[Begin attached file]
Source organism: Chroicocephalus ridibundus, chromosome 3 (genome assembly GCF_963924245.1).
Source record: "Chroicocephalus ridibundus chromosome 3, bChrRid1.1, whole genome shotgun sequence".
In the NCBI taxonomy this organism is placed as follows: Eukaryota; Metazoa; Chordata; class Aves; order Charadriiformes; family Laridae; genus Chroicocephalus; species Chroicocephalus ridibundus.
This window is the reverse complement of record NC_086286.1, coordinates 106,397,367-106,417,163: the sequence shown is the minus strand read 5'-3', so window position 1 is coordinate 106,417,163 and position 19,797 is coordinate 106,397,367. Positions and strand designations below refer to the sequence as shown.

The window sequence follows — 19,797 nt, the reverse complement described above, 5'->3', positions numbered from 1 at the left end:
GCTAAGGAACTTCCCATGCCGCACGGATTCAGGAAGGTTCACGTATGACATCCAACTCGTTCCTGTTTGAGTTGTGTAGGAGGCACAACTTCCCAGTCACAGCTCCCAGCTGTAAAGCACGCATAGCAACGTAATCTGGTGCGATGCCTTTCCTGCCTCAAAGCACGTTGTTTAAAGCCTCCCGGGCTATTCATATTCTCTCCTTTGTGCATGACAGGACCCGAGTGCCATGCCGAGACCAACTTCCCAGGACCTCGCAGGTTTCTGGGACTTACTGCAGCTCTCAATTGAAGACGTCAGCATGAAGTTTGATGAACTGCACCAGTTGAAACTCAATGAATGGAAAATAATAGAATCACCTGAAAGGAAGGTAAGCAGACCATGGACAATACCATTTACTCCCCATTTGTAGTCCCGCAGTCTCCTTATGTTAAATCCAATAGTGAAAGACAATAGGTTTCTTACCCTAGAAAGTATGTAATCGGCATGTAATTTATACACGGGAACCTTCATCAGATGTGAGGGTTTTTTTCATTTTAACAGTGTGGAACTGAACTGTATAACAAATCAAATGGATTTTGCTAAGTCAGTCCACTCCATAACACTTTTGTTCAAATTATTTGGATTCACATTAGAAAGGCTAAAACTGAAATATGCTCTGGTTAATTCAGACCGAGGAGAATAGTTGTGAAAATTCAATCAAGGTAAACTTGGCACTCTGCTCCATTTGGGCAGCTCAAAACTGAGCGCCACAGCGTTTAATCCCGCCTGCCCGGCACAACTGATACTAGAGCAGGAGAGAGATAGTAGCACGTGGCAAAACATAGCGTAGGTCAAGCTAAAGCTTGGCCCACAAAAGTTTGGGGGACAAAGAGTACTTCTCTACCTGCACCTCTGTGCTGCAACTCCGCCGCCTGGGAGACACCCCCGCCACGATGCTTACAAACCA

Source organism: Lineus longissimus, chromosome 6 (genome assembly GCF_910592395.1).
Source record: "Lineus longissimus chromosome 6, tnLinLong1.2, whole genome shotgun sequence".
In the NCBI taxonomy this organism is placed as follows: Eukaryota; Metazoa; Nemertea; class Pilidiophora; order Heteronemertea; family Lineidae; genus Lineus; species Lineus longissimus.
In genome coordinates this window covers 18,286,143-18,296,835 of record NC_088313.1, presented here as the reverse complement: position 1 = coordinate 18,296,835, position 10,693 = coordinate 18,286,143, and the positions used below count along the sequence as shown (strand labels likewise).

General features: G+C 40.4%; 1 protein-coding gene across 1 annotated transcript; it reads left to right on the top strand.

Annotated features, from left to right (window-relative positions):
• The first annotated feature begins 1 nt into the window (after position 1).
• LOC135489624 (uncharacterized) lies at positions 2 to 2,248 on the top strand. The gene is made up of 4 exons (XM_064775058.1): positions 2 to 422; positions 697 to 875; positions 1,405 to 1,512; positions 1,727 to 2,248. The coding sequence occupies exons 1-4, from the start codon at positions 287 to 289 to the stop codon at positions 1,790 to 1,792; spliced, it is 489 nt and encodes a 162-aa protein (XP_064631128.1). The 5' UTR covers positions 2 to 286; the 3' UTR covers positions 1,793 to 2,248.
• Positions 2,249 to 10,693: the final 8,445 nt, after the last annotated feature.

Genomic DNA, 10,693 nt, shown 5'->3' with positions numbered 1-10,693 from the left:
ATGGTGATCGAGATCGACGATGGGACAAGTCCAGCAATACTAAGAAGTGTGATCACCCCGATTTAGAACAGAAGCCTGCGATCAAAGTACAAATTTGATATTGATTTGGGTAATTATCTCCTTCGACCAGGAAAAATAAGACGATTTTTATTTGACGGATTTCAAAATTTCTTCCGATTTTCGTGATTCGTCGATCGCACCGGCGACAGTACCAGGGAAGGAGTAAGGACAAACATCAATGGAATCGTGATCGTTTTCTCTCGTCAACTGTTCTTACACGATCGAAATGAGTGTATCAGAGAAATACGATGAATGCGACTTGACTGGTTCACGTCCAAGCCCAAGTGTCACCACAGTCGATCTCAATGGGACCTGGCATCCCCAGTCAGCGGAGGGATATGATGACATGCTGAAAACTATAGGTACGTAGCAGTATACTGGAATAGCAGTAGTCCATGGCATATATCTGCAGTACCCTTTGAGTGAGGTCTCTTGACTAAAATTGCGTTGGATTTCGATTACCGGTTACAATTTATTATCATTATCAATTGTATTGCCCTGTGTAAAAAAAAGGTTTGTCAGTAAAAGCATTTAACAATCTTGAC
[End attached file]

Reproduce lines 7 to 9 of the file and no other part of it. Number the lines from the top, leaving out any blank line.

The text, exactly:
Source organism: Lineus longissimus, chromosome 6 (genome assembly GCF_910592395.1).
Source record: "Lineus longissimus chromosome 6, tnLinLong1.2, whole genome shotgun sequence".
In the NCBI taxonomy this organism is placed as follows: Eukaryota; Metazoa; Nemertea; class Pilidiophora; order Heteronemertea; family Lineidae; genus Lineus; species Lineus longissimus.